The outbreak of the global financial and banking crisis in 2007-08 accelerated the transformation of the governance structure of the international financial system. As a result, the G10, long the main organizational grouping in international financial policymaking (including at the BIS), was superseded by the G20 grouping of major advanced and emerging market economies.
At the same time, the work carried out by the BIS, the IMF, the OECD and other organizations has become more integrated, not least thanks to the efforts of the FSB. Since the 1990s, the committees that meet at the BIS and the secretariats it hosts have all gone through this process of widening their membership and strengthening their cooperation with other international bodies and organizations in order to remain globally representative.
The recent crisis has had a major influence on BIS research and on the work of the Basel-based committees and secretariats. Even before the crisis, BIS economists had issued warnings about the dangerous build-up of imbalances in the global financial system. The crisis has led to renewed and heightened emphasis on financial stability issues, particularly the need for a macro prudential approach to financial stability. The work of the Basel-based committees (the BCBS, CGFS, CPMI and Markets Committee) has been shaped by the need to address the challenges posed by the global financial crisis and has expanded accordingly.
This is a super hawkish statement; again, taken directly from the Institution’s official website.
Here is how the macro prudential approach boils down:
When the commercial paper markets inevitable tighten once again, we will conjure the liquidity. We will coordinate the next round of bailouts because the next drop in liquidity will be a freeze in liquidity. It will make Lehman look like a walk in the park. It makes it easy to justify the path toward world currency.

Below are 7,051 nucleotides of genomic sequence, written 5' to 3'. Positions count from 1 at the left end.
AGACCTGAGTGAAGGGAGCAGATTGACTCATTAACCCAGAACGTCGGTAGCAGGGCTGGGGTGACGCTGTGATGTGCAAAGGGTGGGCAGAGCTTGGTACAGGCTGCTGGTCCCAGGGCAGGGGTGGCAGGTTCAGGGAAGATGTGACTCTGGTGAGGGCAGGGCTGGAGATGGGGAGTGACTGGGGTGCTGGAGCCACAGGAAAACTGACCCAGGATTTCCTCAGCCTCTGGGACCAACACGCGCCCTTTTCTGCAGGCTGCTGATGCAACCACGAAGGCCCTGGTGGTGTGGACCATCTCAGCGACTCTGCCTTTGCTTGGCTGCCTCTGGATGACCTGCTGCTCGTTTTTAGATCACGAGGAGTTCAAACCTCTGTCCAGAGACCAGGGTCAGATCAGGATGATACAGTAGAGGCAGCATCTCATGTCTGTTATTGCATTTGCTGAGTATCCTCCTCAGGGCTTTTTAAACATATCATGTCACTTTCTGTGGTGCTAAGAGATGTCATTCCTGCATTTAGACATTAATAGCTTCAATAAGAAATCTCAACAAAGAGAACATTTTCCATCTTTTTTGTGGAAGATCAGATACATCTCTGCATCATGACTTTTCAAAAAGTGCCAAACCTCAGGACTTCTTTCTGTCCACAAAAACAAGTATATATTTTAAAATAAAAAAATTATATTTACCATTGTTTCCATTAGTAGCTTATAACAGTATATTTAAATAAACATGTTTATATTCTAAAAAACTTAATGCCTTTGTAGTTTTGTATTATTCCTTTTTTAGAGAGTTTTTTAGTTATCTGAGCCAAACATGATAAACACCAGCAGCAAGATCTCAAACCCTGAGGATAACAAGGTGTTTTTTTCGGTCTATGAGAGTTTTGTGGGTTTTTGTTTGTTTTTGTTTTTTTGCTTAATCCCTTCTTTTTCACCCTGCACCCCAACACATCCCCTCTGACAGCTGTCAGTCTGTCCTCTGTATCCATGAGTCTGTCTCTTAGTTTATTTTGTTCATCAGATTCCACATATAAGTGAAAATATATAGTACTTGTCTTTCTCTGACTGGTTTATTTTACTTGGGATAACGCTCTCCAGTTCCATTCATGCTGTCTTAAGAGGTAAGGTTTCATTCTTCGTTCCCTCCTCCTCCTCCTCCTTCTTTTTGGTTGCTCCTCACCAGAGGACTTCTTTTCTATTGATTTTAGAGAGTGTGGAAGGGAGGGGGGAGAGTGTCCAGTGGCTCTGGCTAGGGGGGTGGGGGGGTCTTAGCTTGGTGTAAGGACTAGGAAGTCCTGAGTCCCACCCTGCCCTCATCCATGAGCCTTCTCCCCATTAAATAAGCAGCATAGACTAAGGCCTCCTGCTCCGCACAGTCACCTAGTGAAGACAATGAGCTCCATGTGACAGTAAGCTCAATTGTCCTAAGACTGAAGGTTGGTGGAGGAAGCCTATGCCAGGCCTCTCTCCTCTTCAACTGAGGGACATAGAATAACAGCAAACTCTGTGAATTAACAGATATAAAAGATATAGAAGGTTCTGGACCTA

We've been warned. The intervention will come before hell freezes over. It will be too little too late. The systems that break will not be reflated. They will break permanently.
Yet, the monetary powers that be will do everything in their power to save in the name of the people. There is plenty of political capital. Lots of room to for implementation - to intervene with more QE.
Official inflation rates are low. Gold and silver have been hammered in percentage lock step with 2008 - even more. Both metals could run to nominal all time highs on the high octane potential of the computer dead collective-speculative short that must cover there all time high short position.
JPM and the rest of the big 4 commercials exist as a (short) shadow of themselves. They have been buying anything and everything the brain dead specs have been buying. It's one thing that mainstream finance views the metals as only commodities. Quite another when on top of this, they are pre-programmed traded by computer "scientists".
Plenty of new fears exist to justify the next intervention. Ebola, ISIS, Asia. Some believe that it is a planned transition to a new currency system. Some believe the big banks, even the BIS, are the orchestrators.
This may be true. No matter, the writing is once again on the wall for those who choose to believe it - but more importantly for those who chose to take action.
Here’s how psychiatrist, R.D. Laing described the social ramifications of politics in his 1967 book, The Politics of Experience:
“For Laing, the politics of experience is not just about influencing social behavior – it has an individual, inner consequence as well. Our behavior is a function of our experience. We act according to the way we see things.
If our experience is destroyed, our behavior will be destructive. If our experience is destroyed, we have lost our own selves.”